Drop kicks offer a good alternative in instances where attempting to advance may result in loss of possession and also instances where a team may not have ample time to do so. A drop kick is also a good counter to a punt from the other team if intercepted and converted before the opposing team closes the distance to the ball.

Drop kicks are also used to start play at the beginning of each half. They are also used to restart play after either team scores points or after a defending team grounds the ball in their own in-goal to thwart a try attempt by their opponents.

A punt is often used to clear the ball as a last-resort defensive measure or as a gutsy attempt to gain territory. Punts are often high-risk maneuvers as they almost always result in the loss of possession. A team would have to punt the ball just right to chip it over their opposition and have players who possess the necessary speed to regain possession and perhaps make a try before it crosses their opponent’s touchline.

A punt has to be done just right since kicking the ball through an opponent’s in-goal results in winning a scrum from the position the kick was attempted. All in all, there’s very little, if any, room for error and the risk often outweighs the reward.

Place kicks are arguably the most technical of the three. They are used to convert a try (which earns a team two extra points aside from the five they earn from making a try) and to convert penalties awarded for infractions made by an opposing team.

They are called place kicks since the ball first needs to be placed on a kicking tee on the ground before an attempt is made. Most teams often have a designated player who attempts such kicks as they may need to cover great distances.

A number of notable rugby players have made their careers out of taking and converting such kicks. A few household names in this regard include former All Blacks ace Dan Carter and ex-England fly-half Jonny Wilkinson, who scored a large portion of his career points from kicks.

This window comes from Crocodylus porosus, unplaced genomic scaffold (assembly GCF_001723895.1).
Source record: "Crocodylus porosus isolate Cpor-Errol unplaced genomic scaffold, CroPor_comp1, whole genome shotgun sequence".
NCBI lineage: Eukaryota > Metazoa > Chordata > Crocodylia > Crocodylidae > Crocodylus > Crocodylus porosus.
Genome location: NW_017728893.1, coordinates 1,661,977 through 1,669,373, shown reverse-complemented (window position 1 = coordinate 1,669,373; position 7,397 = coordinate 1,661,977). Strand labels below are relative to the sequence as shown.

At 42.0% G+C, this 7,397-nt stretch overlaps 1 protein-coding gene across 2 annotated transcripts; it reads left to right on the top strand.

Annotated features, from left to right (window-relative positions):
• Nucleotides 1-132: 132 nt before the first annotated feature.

Other Kick Variations Used in Rugby

There are a number of variations of the three traditional kicks which players often utilize in matches. Good examples are the fly-hack, which provides attacking players with the option of kicking the ball in their opponent’s direction instead of dropping on it or attempting to pick it up to gain possession.

Another two popular variations are the grubber and the “Gary Owen” (up and under) which are utilized to achieve the same objective (gaining territory) but in different ways. To execute grubber kicks, a player purposefully kicks the ball along the floor. The ball’s shape and pitch’s terrain conspire to distort the ball’s trajectory making it much more difficult for opposing players to pick it up or intercept it.

Gary Owen uses an equal and opposite strategy of kicking the ball over as high as possible to get it further down the pitch and then rushing underneath it to catch it when it lands. The moniker Garry Owen is a nod to a club by the same name that routinely used the move in the early 1900s to devastating effect.